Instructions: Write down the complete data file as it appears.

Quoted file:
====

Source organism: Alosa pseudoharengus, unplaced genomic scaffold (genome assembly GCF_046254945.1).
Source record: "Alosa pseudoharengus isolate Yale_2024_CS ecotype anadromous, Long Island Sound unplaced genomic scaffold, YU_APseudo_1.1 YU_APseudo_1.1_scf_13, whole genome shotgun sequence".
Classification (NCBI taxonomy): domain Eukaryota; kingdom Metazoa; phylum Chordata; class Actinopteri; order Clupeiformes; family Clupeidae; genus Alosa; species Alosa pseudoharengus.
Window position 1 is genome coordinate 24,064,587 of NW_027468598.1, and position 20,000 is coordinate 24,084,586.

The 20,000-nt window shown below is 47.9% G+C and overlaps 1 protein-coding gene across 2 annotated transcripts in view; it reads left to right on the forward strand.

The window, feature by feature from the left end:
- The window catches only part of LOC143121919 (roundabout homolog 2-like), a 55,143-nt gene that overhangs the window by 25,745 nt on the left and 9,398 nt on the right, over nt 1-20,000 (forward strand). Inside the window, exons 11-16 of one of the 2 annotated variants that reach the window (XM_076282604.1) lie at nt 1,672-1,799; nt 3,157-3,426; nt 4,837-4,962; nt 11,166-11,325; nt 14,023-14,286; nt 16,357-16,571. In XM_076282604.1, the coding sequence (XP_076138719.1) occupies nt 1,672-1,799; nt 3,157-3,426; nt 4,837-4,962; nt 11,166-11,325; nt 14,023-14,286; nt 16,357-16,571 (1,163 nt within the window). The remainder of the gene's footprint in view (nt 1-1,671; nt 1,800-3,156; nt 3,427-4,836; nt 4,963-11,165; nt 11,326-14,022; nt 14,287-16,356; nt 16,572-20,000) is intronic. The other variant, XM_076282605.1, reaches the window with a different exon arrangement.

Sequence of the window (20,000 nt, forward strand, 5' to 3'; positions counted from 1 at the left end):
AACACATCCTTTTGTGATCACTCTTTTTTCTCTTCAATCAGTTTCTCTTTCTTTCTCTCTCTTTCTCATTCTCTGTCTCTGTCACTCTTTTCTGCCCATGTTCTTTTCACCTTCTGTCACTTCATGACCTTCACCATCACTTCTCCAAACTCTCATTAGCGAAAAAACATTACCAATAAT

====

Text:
Source organism: Alosa pseudoharengus, unplaced genomic scaffold (genome assembly GCF_046254945.1).
Source record: "Alosa pseudoharengus isolate Yale_2024_CS ecotype anadromous, Long Island Sound unplaced genomic scaffold, YU_APseudo_1.1 YU_APseudo_1.1_scf_13, whole genome shotgun sequence".
Classification (NCBI taxonomy): domain Eukaryota; kingdom Metazoa; phylum Chordata; class Actinopteri; order Clupeiformes; family Clupeidae; genus Alosa; species Alosa pseudoharengus.
Window position 1 is genome coordinate 24,064,587 of NW_027468598.1, and position 20,000 is coordinate 24,084,586.

The 20,000-nt window shown below is 47.9% G+C and overlaps 1 protein-coding gene across 2 annotated transcripts in view; it reads left to right on the forward strand.

The window, feature by feature from the left end:
- The window catches only part of LOC143121919 (roundabout homolog 2-like), a 55,143-nt gene that overhangs the window by 25,745 nt on the left and 9,398 nt on the right, over nt 1-20,000 (forward strand). Inside the window, exons 11-16 of one of the 2 annotated variants that reach the window (XM_076282604.1) lie at nt 1,672-1,799; nt 3,157-3,426; nt 4,837-4,962; nt 11,166-11,325; nt 14,023-14,286; nt 16,357-16,571. In XM_076282604.1, the coding sequence (XP_076138719.1) occupies nt 1,672-1,799; nt 3,157-3,426; nt 4,837-4,962; nt 11,166-11,325; nt 14,023-14,286; nt 16,357-16,571 (1,163 nt within the window). The remainder of the gene's footprint in view (nt 1-1,671; nt 1,800-3,156; nt 3,427-4,836; nt 4,963-11,165; nt 11,326-14,022; nt 14,287-16,356; nt 16,572-20,000) is intronic. The other variant, XM_076282605.1, reaches the window with a different exon arrangement.

Sequence of the window (20,000 nt, forward strand, 5' to 3'; positions counted from 1 at the left end):
AACACATCCTTTTGTGATCACTCTTTTTTCTCTTCAATCAGTTTCTCTTTCTTTCTCTCTCTTTCTCATTCTCTGTCTCTGTCACTCTTTTCTGCCCATGTTCTTTTCACCTTCTGTCACTTCATGACCTTCACCATCACTTCTCCAAACTCTCATTAGCGAAAAAACATTACCAATAAT